Gunman at large in fatal shooting at PGCPS high school


62-year-old Eulalio Tordil, of Adelphi, followed his estranged wife, 44-year-old Gladys Tordil, onto High Point High School property in Beltsville

WASHINGTON — Police are searching for the gunman in a fatal domestic-related shooting at a Prince George’s County high school Thursday afternoon.

According to Prince George’s County police, 62-year-old Eulalio Tordil, of Adelphi, followed his estranged wife, 44-year-old Gladys Tordil, onto High Point High School property in Beltsville, Maryland around 4:40 p.m.

Police say Gladys Tordil had come to pick up her children who attend the high school.

Eulalio Tordil got out of his car and confronted Gladys as she sat in her SUV. The two then started fighting, according to police.

A male bystander who witnessed the interaction tried to intervene when Eulalio Tordil shot him, striking him in the shoulder, said Prince George’s County Police Chief Hank Stawinski.

Police say Eulalio Tordil then shot Gladys multiple times. She died from her injuries.

Eulalio Tordil fled the scene in a passenger vehicle and is still at large, Stawinski said. Police say he is an employee of the Federal Protective Service.

The bystander who intervened was taken to a hospital with non life-threatening injuries.

No students were involved in the shooting, which Stawinski called a “sad, sad event.”

The shooting was not an active-shooter situation at any point, Stawinski added.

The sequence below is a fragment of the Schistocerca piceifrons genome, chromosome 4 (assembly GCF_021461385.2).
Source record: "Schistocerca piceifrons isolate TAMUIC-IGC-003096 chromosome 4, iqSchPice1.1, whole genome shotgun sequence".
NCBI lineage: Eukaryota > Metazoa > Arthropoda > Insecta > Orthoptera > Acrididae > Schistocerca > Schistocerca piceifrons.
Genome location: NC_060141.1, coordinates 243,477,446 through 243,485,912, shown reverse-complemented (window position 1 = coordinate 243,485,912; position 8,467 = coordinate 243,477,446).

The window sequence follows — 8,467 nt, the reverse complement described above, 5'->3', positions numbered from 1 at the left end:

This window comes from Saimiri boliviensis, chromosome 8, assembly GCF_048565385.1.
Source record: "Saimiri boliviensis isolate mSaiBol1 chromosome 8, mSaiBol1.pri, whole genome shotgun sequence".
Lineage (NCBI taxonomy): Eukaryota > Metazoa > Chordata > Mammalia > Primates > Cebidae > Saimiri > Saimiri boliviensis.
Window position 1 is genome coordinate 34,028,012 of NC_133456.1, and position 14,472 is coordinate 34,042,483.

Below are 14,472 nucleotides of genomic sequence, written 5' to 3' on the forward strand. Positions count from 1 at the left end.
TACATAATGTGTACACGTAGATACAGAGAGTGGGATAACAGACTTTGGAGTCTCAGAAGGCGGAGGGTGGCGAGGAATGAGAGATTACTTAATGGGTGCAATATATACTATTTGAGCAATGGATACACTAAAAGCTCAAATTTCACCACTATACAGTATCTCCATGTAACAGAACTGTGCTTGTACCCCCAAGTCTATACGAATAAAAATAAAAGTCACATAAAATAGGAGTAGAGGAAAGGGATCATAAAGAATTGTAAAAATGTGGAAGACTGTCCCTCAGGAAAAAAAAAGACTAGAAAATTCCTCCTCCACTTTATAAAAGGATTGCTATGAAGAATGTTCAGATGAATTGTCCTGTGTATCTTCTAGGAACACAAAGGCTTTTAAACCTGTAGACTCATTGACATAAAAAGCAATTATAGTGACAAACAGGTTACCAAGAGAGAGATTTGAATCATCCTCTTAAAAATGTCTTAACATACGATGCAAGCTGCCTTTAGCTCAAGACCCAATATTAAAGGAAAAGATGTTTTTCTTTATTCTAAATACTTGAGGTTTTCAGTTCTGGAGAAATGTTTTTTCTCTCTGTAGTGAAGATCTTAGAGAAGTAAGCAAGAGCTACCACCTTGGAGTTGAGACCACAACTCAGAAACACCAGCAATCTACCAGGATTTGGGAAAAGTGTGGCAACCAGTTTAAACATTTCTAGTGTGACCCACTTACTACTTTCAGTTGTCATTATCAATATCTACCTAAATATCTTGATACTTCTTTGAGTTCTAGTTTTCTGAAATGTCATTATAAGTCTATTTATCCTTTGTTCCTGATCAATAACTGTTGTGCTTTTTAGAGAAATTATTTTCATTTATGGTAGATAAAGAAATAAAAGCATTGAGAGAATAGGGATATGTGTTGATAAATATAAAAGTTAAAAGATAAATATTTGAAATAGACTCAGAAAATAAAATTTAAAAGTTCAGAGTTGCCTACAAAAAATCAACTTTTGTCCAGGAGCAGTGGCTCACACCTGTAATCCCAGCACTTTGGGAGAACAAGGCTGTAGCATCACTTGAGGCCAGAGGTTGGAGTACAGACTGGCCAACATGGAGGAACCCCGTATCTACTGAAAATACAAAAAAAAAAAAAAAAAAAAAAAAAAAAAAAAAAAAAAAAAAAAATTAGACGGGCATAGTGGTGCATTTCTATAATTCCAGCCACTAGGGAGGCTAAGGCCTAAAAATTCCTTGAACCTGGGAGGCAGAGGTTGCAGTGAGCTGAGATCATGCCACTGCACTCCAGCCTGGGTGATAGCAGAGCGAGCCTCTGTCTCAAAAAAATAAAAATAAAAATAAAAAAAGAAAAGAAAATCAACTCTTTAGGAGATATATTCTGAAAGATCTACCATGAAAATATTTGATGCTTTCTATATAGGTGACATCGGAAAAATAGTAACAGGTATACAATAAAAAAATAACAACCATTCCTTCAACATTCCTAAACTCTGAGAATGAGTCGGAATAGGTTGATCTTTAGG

In addition to several witnesses at the school, the incident was captured on videotape. Detectives are reviewing the tape to investigate the case.

“There are a number of witnesses who were present … and were in a transition from the school day into the afternoon activities. So there were adult witnesses, we believe some children may have seen portions of this,” Stawinski said.

Prince George’s County Schools CEO Dr. Kevin Maxwell students at the school were secured at time of the shooting and were later released to their parents.

“The entire Prince George’s County Public Schools family is devastated at the loss of life in today’s shooting at High Point High School,” the system said in a statement. “Our law enforcement officials are investigating on site to determine the facts, so all questions should be directed to law enforcement at this time. None of the PGCPS students were harmed. PGCPS will make crisis counselors available to provide support for any students distressed by this incident.”

Maxwell said school will start on time Friday and a crisis team will be there for students or staff who need support.

Anyone with information on where police can locate Eulalio Tordil is asked to call 911.




Prince George’s abuse task force delays recommendations until late May